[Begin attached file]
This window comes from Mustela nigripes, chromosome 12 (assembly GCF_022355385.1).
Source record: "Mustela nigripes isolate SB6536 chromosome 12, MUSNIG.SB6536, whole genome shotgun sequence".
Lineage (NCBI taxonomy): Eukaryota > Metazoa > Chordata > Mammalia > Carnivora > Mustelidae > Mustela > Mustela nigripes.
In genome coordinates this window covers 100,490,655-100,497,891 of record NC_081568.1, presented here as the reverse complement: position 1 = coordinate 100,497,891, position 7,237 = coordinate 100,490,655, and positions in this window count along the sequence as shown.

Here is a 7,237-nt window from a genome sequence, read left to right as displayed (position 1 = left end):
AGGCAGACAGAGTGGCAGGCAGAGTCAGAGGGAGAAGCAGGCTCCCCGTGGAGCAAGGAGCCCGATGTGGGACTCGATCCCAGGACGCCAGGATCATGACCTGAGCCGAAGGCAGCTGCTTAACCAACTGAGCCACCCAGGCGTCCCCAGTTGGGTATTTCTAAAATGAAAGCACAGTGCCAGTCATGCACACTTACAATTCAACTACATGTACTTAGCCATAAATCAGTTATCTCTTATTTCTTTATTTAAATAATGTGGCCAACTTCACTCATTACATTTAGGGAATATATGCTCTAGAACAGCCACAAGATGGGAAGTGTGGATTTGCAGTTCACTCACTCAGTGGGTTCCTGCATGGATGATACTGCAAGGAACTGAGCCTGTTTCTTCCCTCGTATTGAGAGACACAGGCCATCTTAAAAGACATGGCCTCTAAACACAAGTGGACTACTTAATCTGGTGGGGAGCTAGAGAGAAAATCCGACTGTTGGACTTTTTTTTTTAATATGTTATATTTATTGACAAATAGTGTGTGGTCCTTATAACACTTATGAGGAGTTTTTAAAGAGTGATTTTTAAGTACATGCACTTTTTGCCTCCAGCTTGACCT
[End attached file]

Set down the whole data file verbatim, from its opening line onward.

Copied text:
This window comes from Mustela nigripes, chromosome 12 (assembly GCF_022355385.1).
Source record: "Mustela nigripes isolate SB6536 chromosome 12, MUSNIG.SB6536, whole genome shotgun sequence".
Lineage (NCBI taxonomy): Eukaryota > Metazoa > Chordata > Mammalia > Carnivora > Mustelidae > Mustela > Mustela nigripes.
In genome coordinates this window covers 100,490,655-100,497,891 of record NC_081568.1, presented here as the reverse complement: position 1 = coordinate 100,497,891, position 7,237 = coordinate 100,490,655, and positions in this window count along the sequence as shown.

Here is a 7,237-nt window from a genome sequence, read left to right as displayed (position 1 = left end):
AGGCAGACAGAGTGGCAGGCAGAGTCAGAGGGAGAAGCAGGCTCCCCGTGGAGCAAGGAGCCCGATGTGGGACTCGATCCCAGGACGCCAGGATCATGACCTGAGCCGAAGGCAGCTGCTTAACCAACTGAGCCACCCAGGCGTCCCCAGTTGGGTATTTCTAAAATGAAAGCACAGTGCCAGTCATGCACACTTACAATTCAACTACATGTACTTAGCCATAAATCAGTTATCTCTTATTTCTTTATTTAAATAATGTGGCCAACTTCACTCATTACATTTAGGGAATATATGCTCTAGAACAGCCACAAGATGGGAAGTGTGGATTTGCAGTTCACTCACTCAGTGGGTTCCTGCATGGATGATACTGCAAGGAACTGAGCCTGTTTCTTCCCTCGTATTGAGAGACACAGGCCATCTTAAAAGACATGGCCTCTAAACACAAGTGGACTACTTAATCTGGTGGGGAGCTAGAGAGAAAATCCGACTGTTGGACTTTTTTTTTTAATATGTTATATTTATTGACAAATAGTGTGTGGTCCTTATAACACTTATGAGGAGTTTTTAAAGAGTGATTTTTAAGTACATGCACTTTTTGCCTCCAGCTTGACCT